(For what it’s worth, AMD uses chiplet design in its Zen 2 and Ryzen chips. The idea being that taking smaller dies and putting them together improves yield).

Intel is also a fan of chiplet design, and they have a vision for advancing it further, where instead of multiple dies, each IP has its own building block. This creates a more modular and flexible configuration. Here’s an illustration:

chiplet internal image

This is an exciting technology because the chiplets with IP/SOC are considerably smaller than the chiplets used in multiple dies. The benefit of this is you can configure the chiplets in more ways and maintain a common architecture.

Chiplets - the future, or not?

Chiplet design is already being used by AMD, and Nvidia has said they will go chiplet when it’s economically viable to do so. This means two of the three biggest CPU and GPU companies on the planet are on the chiplet train. As for Intel, they are too - but it looks like they will go their own way to build the chiplet model they want.

Clearly, chiplets are here to stay. Scaling chips with monolithic dies will always be a thing, but it gets expensive with advanced nodes. Chiplets are necessary to break up the cost and deliver the massive number of chips our connected world needs.

Tags: electronic components chiplets semiconductors 5g


18 November 2020

Amazon One: An easier way for you to pay using your palm

amazon one

Contactless payments are the most convenient way to pay for things. Whipping out a contactless payment card and paying without entering a pin number saves time, and the ability to save cards to Google Pay or Apple Pay on your smartphone and use NFC to make contactless payments makes life easier too.

It’s all very slick and useful, but there’s a limitation to the current technology: you need to have your card or your smartphone in your hand.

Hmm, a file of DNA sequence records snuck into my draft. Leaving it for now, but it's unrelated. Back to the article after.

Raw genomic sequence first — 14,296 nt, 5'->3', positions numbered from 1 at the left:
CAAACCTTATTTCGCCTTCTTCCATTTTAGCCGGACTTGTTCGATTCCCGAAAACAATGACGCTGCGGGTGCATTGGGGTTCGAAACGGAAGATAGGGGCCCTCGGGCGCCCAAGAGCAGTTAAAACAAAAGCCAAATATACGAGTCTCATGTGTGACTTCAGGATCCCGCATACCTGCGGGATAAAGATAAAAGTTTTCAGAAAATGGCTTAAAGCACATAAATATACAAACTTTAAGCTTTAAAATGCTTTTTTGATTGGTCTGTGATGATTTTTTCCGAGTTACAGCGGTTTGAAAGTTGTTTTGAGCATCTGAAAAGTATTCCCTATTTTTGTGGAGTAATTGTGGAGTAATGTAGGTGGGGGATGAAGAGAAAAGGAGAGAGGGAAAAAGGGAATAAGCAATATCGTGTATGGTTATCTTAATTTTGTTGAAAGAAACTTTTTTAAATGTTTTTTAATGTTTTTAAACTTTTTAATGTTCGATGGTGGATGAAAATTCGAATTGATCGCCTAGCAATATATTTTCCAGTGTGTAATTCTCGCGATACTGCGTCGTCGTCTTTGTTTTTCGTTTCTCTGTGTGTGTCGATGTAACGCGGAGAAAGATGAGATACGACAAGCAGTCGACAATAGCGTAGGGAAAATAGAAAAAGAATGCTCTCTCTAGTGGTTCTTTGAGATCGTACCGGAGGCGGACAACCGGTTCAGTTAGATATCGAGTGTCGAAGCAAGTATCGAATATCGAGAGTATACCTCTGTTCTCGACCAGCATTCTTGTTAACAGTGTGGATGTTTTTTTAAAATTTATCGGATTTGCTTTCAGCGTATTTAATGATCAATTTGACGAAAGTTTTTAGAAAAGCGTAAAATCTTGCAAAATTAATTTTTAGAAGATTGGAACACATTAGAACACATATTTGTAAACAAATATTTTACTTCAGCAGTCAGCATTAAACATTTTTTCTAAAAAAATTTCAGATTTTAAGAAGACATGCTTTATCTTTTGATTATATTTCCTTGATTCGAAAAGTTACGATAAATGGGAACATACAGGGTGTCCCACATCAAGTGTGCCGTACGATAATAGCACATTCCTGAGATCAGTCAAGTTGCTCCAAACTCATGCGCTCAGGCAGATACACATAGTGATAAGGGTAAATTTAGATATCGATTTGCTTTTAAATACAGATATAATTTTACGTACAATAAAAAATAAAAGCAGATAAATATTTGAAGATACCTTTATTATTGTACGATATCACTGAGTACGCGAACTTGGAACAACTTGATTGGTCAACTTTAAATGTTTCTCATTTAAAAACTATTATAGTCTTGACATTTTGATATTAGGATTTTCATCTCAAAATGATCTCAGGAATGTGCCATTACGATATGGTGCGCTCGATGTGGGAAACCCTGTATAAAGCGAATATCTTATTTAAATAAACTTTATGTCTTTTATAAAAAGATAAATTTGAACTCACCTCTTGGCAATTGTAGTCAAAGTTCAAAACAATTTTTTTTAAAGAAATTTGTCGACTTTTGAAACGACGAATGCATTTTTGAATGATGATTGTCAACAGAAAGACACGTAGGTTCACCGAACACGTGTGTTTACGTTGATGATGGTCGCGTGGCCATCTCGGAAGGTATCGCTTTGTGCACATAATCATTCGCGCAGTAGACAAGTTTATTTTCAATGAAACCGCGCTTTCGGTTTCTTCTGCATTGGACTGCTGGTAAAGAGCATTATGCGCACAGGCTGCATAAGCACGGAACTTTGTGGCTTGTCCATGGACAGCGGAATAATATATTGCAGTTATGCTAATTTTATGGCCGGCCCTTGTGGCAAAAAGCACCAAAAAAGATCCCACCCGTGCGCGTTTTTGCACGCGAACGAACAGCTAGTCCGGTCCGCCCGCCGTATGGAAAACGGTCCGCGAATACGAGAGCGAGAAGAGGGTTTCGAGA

If you have ever forgotten your wallet when you pop to the shops or left your phone in the car when you go shopping, the problem is clear to see: your reliance on a device (be it a card or phone) to make payments is a hindrance.

So, wouldn’t it be great if you could just use your hand? That’s what Amazon One aims to do, and it offers a glimpse into an exciting future.

Payments in the palm of your hand (literally)

Amazon One is a new contactless payment technology that uses your palm as a form of biometric signature. All you do is scan your palm over an Amazon One payment module and payment is authorised if your palm print checks out.

Forget about your card and phone. All you need is your palm.

The technology is ingeniously simple in use, and it is so useful, and so convenient, that it could replace cash and cards in the future.         

To set up Amazon One, you insert a payment card into the module and hover your palm over the sensor when prompted. Amazon One then scans and saves your unique palm signature to that payment card. You can enroll with one palm or both your palms. Once you are enrolled, you needn’t do anything else.

Security concerns and rollout

The obvious security concern with Amazon One is customer data, and the question you probably have is: where is my palm print stored?

The Amazon One device is protected by multiple security controls. For example, the technology driving the imaging sensor uses depth sensors to differentiate between artificial models and images. Palm images are also stored in a secure data environment, encrypted so that the data is useless if it ever falls into the wrong hands.

You can delete your biometric data via the Amazon website. You can manage palm images and add new ones using a module. You can even add loyalty and discount cards, so you have the opportunity to break free from your whole wallet.

With such exciting possibilities, Amazon One is in the best hands in terms of development and rollout (excuse the pun). Amazon has a rich history of bringing top products to market. There’s a reason they are one of the most valuable companies in the world.

You can find Amazon One in Amazon Go stores in Seattle, where a trial is being performed to evaluate the technology. It has worked brilliantly so far, and Amazon’s vision is for it to be rolled out to third-party retailers in the near future.

Soon, you’ll have the whole wide retail world in your hands.

 

Tags: amazon one biocentric technology biocentric signature contactless payment palm payment.


04 November 2020

How the electronic supply chain has been divided by COVID-19

supply chain